Scientifically meaningful estimates of cumulative effects, and accurate attribution of observed effects to activities, are essential for effective management, but are extremely difficult to achieve. The cumulative nature of interactions and pressures means that they do not always accumulate linearly. Synergistic (working together) and antagonistic (working against each other) interactions are both found about as commonly as additive outcomes (Crain et al. 2008, Stockbridge et al. 2020).

Estimating cumulative effects in simple systems (e.g. small geographic areas with a small number of, ideally additive, pressures) is possible (e.g. Sutherland et al. 2009). More complex systems can be dealt with by making simplifying assumptions, but this may compromise the robustness of estimates (Halpern & Fujita 2013). Estimating cumulative effects in complex systems with feedbacks requires sophisticated models informed by large amounts of data, as well as in-depth ecosystem knowledge embedded in these analyses (Dunstan et al. 2019). In complex systems, full estimation and attribution is possible, but it requires carefully designed elicitation (Martin et al. 2012, Hosack et al. 2017, Hemming et al. 2018), observation (Hayes et al. 2019) and model-based (statistical and/or mechanistic) analysis (Foster et al. 2015, Large et al. 2015, Uthicke et al. 2016, Fulton et al. 2017).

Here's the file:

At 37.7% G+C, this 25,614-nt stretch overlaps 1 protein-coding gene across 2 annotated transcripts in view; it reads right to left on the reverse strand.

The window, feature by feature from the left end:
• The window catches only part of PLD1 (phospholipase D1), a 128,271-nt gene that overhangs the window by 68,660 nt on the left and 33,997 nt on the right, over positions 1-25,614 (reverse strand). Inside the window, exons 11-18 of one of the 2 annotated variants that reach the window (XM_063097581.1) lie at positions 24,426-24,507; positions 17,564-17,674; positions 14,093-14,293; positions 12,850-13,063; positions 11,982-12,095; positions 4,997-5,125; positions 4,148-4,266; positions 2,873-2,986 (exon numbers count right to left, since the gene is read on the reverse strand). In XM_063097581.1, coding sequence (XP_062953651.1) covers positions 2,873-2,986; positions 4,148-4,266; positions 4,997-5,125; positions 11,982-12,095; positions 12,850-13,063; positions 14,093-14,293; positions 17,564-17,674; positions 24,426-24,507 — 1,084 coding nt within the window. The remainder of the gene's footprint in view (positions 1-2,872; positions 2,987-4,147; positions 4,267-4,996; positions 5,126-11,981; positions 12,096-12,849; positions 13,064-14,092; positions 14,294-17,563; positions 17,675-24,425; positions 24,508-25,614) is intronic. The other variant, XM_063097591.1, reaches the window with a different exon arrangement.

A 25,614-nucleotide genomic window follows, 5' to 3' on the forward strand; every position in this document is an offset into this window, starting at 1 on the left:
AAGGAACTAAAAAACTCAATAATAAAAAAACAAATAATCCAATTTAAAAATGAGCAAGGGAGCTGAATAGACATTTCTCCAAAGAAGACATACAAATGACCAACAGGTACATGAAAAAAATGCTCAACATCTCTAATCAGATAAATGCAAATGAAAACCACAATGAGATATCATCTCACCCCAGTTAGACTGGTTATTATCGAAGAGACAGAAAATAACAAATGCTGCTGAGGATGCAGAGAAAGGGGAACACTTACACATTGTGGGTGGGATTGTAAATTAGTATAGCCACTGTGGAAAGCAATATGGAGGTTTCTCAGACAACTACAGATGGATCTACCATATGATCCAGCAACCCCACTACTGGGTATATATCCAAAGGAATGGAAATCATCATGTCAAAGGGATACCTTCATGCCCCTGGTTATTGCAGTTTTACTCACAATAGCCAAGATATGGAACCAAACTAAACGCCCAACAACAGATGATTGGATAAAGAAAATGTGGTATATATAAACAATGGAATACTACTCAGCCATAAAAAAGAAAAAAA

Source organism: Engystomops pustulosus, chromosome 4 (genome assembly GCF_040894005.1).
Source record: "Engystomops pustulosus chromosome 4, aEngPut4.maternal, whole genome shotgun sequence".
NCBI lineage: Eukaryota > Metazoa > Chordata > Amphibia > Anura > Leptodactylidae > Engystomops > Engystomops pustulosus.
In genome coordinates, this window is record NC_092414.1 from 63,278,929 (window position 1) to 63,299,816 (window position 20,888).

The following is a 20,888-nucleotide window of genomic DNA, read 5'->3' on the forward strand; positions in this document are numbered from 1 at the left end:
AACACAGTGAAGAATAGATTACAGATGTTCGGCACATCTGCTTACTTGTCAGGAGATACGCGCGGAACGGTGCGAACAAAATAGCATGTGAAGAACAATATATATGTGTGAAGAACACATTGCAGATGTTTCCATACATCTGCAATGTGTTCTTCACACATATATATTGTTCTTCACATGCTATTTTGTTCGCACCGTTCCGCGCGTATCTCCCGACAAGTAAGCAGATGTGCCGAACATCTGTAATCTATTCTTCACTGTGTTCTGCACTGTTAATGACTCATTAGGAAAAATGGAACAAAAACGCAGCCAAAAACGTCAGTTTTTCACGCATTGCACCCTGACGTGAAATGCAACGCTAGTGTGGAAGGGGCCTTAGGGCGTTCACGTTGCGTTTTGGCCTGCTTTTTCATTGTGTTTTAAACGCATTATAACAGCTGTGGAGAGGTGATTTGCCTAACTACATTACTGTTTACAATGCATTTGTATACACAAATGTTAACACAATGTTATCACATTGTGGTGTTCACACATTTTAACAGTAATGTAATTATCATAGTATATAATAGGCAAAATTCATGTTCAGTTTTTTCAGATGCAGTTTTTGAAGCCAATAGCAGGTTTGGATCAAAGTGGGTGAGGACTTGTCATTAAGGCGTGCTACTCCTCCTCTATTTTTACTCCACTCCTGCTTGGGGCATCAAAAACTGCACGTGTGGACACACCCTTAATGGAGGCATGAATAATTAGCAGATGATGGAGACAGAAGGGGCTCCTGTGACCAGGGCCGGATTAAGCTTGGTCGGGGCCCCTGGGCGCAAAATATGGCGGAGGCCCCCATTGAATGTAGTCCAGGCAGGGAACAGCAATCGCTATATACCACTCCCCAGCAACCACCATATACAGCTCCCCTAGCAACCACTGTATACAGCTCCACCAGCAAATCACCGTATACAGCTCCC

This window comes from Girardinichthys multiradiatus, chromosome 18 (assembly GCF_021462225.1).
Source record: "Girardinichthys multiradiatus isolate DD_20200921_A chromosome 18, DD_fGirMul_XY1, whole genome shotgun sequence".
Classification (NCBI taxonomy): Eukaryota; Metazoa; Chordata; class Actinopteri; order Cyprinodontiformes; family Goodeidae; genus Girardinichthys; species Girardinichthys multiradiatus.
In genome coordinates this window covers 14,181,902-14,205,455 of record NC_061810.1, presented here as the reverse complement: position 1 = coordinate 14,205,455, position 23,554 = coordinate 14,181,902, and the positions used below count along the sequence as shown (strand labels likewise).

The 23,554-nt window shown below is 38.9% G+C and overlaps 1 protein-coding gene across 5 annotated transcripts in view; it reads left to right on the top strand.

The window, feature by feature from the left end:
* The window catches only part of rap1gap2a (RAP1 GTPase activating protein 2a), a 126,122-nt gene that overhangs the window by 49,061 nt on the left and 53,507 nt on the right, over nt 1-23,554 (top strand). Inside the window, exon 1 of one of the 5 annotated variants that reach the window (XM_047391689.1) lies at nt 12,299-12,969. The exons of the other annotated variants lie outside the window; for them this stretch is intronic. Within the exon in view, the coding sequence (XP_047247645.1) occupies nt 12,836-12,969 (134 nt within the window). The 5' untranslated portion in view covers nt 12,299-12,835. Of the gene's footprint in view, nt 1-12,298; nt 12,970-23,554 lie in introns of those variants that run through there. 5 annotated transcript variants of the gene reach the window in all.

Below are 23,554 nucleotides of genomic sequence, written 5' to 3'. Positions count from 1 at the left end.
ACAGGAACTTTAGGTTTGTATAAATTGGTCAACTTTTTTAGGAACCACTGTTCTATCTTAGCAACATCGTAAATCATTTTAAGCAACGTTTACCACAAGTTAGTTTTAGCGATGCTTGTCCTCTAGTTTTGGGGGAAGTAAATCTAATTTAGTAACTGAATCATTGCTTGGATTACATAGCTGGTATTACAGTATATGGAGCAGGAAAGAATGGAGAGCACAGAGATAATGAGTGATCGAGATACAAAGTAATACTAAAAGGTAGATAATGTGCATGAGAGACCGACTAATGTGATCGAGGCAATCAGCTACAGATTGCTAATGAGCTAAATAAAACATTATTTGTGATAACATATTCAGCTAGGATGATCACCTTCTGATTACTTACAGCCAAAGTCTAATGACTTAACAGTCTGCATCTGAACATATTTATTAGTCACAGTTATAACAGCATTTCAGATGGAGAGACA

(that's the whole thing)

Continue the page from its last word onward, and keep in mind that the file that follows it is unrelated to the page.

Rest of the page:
The environmental decline of natural systems has motivated increasing numbers of assessments of cumulative effects. These may be completed by development proponents through project-related environmental impact assessments, or by national and state or territory government agencies as part of strategic or regional assessments, such as Parks Australia’s Monitoring, Evaluation, Reporting and Improvement framework (Hayes et al. 2021); the New South Wales Marine Estate Management Strategy (MEMA 2018); or Victoria’s Marine and Coastal Policy (DELWP 2020). Whereas spatial additive assessment frameworks are readily available (e.g. Halpern et al. 2008, Stelzenmüller et al. 2018) and widely applied in Australia (Figure 23) and overseas, assessment of nonadditive (combinatory) effects is still so challenging that it is rarely attempted.